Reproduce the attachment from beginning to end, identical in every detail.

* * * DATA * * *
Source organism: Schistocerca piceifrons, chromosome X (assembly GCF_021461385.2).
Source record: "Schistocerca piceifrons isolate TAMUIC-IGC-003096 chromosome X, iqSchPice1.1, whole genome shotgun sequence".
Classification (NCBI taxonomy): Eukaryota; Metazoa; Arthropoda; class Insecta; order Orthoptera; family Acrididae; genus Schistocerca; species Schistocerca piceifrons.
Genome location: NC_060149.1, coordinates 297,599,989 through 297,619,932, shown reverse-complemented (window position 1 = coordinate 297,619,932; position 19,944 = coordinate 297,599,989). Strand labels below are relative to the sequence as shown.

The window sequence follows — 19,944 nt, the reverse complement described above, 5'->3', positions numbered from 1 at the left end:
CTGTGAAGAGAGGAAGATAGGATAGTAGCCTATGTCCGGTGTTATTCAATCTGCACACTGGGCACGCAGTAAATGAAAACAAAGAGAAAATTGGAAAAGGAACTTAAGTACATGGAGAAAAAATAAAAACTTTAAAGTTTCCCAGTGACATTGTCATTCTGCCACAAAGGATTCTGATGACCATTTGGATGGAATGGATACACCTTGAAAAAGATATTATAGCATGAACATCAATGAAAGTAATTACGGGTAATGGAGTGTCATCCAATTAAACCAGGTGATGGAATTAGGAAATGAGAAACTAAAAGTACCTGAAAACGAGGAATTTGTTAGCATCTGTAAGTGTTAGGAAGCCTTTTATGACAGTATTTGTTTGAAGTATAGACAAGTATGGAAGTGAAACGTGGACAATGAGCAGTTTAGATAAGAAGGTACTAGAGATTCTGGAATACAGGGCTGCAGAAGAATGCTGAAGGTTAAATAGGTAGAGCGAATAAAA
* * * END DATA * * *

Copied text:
Source organism: Schistocerca piceifrons, chromosome X (assembly GCF_021461385.2).
Source record: "Schistocerca piceifrons isolate TAMUIC-IGC-003096 chromosome X, iqSchPice1.1, whole genome shotgun sequence".
Classification (NCBI taxonomy): Eukaryota; Metazoa; Arthropoda; class Insecta; order Orthoptera; family Acrididae; genus Schistocerca; species Schistocerca piceifrons.
Genome location: NC_060149.1, coordinates 297,599,989 through 297,619,932, shown reverse-complemented (window position 1 = coordinate 297,619,932; position 19,944 = coordinate 297,599,989). Strand labels below are relative to the sequence as shown.

The window sequence follows — 19,944 nt, the reverse complement described above, 5'->3', positions numbered from 1 at the left end:
CTGTGAAGAGAGGAAGATAGGATAGTAGCCTATGTCCGGTGTTATTCAATCTGCACACTGGGCACGCAGTAAATGAAAACAAAGAGAAAATTGGAAAAGGAACTTAAGTACATGGAGAAAAAATAAAAACTTTAAAGTTTCCCAGTGACATTGTCATTCTGCCACAAAGGATTCTGATGACCATTTGGATGGAATGGATACACCTTGAAAAAGATATTATAGCATGAACATCAATGAAAGTAATTACGGGTAATGGAGTGTCATCCAATTAAACCAGGTGATGGAATTAGGAAATGAGAAACTAAAAGTACCTGAAAACGAGGAATTTGTTAGCATCTGTAAGTGTTAGGAAGCCTTTTATGACAGTATTTGTTTGAAGTATAGACAAGTATGGAAGTGAAACGTGGACAATGAGCAGTTTAGATAAGAAGGTACTAGAGATTCTGGAATACAGGGCTGCAGAAGAATGCTGAAGGTTAAATAGGTAGAGCGAATAAAA